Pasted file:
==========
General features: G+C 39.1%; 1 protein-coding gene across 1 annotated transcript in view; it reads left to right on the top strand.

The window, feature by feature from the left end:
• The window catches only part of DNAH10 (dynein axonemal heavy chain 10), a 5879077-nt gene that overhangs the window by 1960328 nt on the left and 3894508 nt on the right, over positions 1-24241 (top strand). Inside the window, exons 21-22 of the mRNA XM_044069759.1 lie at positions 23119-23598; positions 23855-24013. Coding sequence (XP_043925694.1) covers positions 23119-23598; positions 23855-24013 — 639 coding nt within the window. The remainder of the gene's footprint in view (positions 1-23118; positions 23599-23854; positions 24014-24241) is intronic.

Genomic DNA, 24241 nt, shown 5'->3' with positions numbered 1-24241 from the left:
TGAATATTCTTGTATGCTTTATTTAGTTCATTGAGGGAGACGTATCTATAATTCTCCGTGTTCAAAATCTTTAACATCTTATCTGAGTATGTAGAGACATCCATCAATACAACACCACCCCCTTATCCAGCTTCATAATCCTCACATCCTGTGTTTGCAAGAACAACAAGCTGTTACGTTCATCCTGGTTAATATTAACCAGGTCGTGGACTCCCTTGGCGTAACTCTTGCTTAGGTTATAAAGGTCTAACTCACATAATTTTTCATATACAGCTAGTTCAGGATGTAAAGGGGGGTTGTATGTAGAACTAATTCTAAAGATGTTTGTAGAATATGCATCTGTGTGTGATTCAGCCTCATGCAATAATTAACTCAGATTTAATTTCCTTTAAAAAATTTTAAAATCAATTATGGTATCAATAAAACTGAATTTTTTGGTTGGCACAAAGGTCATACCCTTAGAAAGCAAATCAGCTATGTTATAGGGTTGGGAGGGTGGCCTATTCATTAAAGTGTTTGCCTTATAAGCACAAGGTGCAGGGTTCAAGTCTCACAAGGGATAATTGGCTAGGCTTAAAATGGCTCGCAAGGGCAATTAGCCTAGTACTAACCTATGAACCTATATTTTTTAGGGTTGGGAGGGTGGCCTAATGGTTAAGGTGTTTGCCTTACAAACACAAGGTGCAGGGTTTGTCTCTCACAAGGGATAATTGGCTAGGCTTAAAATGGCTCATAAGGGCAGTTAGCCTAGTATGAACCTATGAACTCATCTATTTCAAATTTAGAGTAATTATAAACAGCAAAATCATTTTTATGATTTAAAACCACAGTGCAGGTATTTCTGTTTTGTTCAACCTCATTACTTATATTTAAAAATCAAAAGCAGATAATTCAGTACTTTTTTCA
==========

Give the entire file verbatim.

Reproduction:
General features: G+C 39.1%; 1 protein-coding gene across 1 annotated transcript in view; it reads left to right on the top strand.

The window, feature by feature from the left end:
• The window catches only part of DNAH10 (dynein axonemal heavy chain 10), a 5879077-nt gene that overhangs the window by 1960328 nt on the left and 3894508 nt on the right, over positions 1-24241 (top strand). Inside the window, exons 21-22 of the mRNA XM_044069759.1 lie at positions 23119-23598; positions 23855-24013. Coding sequence (XP_043925694.1) covers positions 23119-23598; positions 23855-24013 — 639 coding nt within the window. The remainder of the gene's footprint in view (positions 1-23118; positions 23599-23854; positions 24014-24241) is intronic.

Genomic DNA, 24241 nt, shown 5'->3' with positions numbered 1-24241 from the left:
TGAATATTCTTGTATGCTTTATTTAGTTCATTGAGGGAGACGTATCTATAATTCTCCGTGTTCAAAATCTTTAACATCTTATCTGAGTATGTAGAGACATCCATCAATACAACACCACCCCCTTATCCAGCTTCATAATCCTCACATCCTGTGTTTGCAAGAACAACAAGCTGTTACGTTCATCCTGGTTAATATTAACCAGGTCGTGGACTCCCTTGGCGTAACTCTTGCTTAGGTTATAAAGGTCTAACTCACATAATTTTTCATATACAGCTAGTTCAGGATGTAAAGGGGGGTTGTATGTAGAACTAATTCTAAAGATGTTTGTAGAATATGCATCTGTGTGTGATTCAGCCTCATGCAATAATTAACTCAGATTTAATTTCCTTTAAAAAATTTTAAAATCAATTATGGTATCAATAAAACTGAATTTTTTGGTTGGCACAAAGGTCATACCCTTAGAAAGCAAATCAGCTATGTTATAGGGTTGGGAGGGTGGCCTATTCATTAAAGTGTTTGCCTTATAAGCACAAGGTGCAGGGTTCAAGTCTCACAAGGGATAATTGGCTAGGCTTAAAATGGCTCGCAAGGGCAATTAGCCTAGTACTAACCTATGAACCTATATTTTTTAGGGTTGGGAGGGTGGCCTAATGGTTAAGGTGTTTGCCTTACAAACACAAGGTGCAGGGTTTGTCTCTCACAAGGGATAATTGGCTAGGCTTAAAATGGCTCATAAGGGCAGTTAGCCTAGTATGAACCTATGAACTCATCTATTTCAAATTTAGAGTAATTATAAACAGCAAAATCATTTTTATGATTTAAAACCACAGTGCAGGTATTTCTGTTTTGTTCAACCTCATTACTTATATTTAAAAATCAAAAGCAGATAATTCAGTACTTTTTTCA